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CVE-2018-15685 - Electron WebPreferences Remote Code Execution Finding


Contrast Labs has discovered a remote code execution (RCE) vulnerability affecting apps with the ability to open nested child windows on Electron versions (3.0.0-beta.6, 2.0.7, 1.8.7, and 1.7.15). This vulnerability has been assigned the CVE identifier CVE-2018-15685.

POC Available at:

What's Electron?

Electron is a framework that powers many of the applications you use every day. Slack, Atom, Visual Studio Code, WordPress Desktop, Github Desktop, Skype, and Google Chat are just a few applications built on the Electron framework. It allows a developer to quickly port a traditional web application to a native cross platform desktop application.

Vulnerability Details

A recent post was made by @SecurityMB about a security issue in Google Chat where he could create a link that, when clicked, would redirect away from a Google site to content controlled by the attacker, but it would stay inside the Electron app. Upon Google’s review, they found that the reported issue could lead to remote code execution and paid a sizeable bounty.

Although Google quickly fixed the issue related to the redirect, I could not help but wonder what exactly the path to code execution could be. Google Chat is built on the Electron framework. Electron has a detailed security section (available here)and Google followed most of these practices. More specifically, they set “nodeIntegration” to false. Normally the web content of an Electron window has access to the Node Javascript engine underneath it. Node has many core libraries that give you access to the file system and let you execute code. This can be handy when building an app, but something you don’t want user-controlled code to have access to. With “nodeIntegration” set to false, even with the ability to load remote content we “should” be safe.

However, after a bit of testing I came across a relatively simple payload that gave me access to the Node bindings:


At first, I thought that this must have just been an oversight by the Google Chat team, but after digging some more, I discovered that was not the case. Every window that is created should have these properties set:

After a bit more digging and a couple of conversations with Luca Carettoni  (who has done some really great research / work with Electron in the past), it became apparent that this was a bug in the core Electron framework. We came across what seemed to be related to a commit in an unmerged PR:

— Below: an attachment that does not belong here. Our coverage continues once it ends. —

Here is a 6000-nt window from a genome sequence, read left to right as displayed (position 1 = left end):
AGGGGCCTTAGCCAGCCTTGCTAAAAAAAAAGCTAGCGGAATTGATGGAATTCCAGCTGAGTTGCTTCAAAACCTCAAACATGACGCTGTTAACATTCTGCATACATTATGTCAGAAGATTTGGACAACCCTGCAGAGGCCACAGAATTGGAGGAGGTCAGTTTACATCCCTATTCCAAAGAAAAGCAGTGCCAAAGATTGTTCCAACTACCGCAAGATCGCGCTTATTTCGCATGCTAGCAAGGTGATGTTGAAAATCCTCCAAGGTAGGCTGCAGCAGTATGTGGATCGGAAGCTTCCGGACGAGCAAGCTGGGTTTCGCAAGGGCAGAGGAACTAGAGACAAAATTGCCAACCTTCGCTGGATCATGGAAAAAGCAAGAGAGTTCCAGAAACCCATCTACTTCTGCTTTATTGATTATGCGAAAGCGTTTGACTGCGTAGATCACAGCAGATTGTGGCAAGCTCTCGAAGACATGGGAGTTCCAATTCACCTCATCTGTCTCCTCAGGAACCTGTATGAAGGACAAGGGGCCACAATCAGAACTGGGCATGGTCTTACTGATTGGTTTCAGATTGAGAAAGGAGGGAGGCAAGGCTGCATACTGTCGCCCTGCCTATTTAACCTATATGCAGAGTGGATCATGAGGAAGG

Properties of the window were not being inherited properly through nested windows and iframes. This meant vulnerable windows are able to be spawned by any application where:

  • user code runs inside an iframe, or
  • can create an iframe, or
  • if you open any of your windows with the “nativeWindowOpen: true” or “sandbox: true” options

(It’s a bit ironic that the two conditions leading to the issue are security controls)

See a video here.

We then followed appropriate channels to notify the various teams.

The Electron team responded quickly to the issue, and had a patch ready to go in just a couple of days. They were truly great to work with!

At the end of the day, the “root cause” of the issue is insecure default settings. In this case, with the default settings, a window has access to Node bindings and is not isolated. So, with this bug, when a window did not inherit properties as expected, it fell back to the insecure defaults. It would be great if the fallback was safe defaults. While changing an API can be a difficult process I hope this is something the Electron Team will work towards.

Recommendations for Electron

  1. Follow the security guidelines at
    These are not the default so you need to make sure these are in place.
  2. Most importantly, set contextIsolation to true and nodeIntegration to false.
  3. Don’t allow user controlled HTML / Javascript (or an XSS) in an electron window if you can avoid it.
  4. Handle how new windows are created (or block them if they are not needed)
    mainWindow.webContents.on('new-window', e => e.preventDefault())

Protecting your Enterprise from similar CVEs  

As you leverage third party frameworks, be sure to validate the default security settings. Default values are often not those optimized for security.

We'd also like to thank the Electron team for being extremely responsive and for quickly working to provide a patch.

Matt Austin, Director of Security Research

Matt Austin, Director of Security Research

Matt is an accomplished application security expert with over 11 years of experience focused on security research, development, and engineering.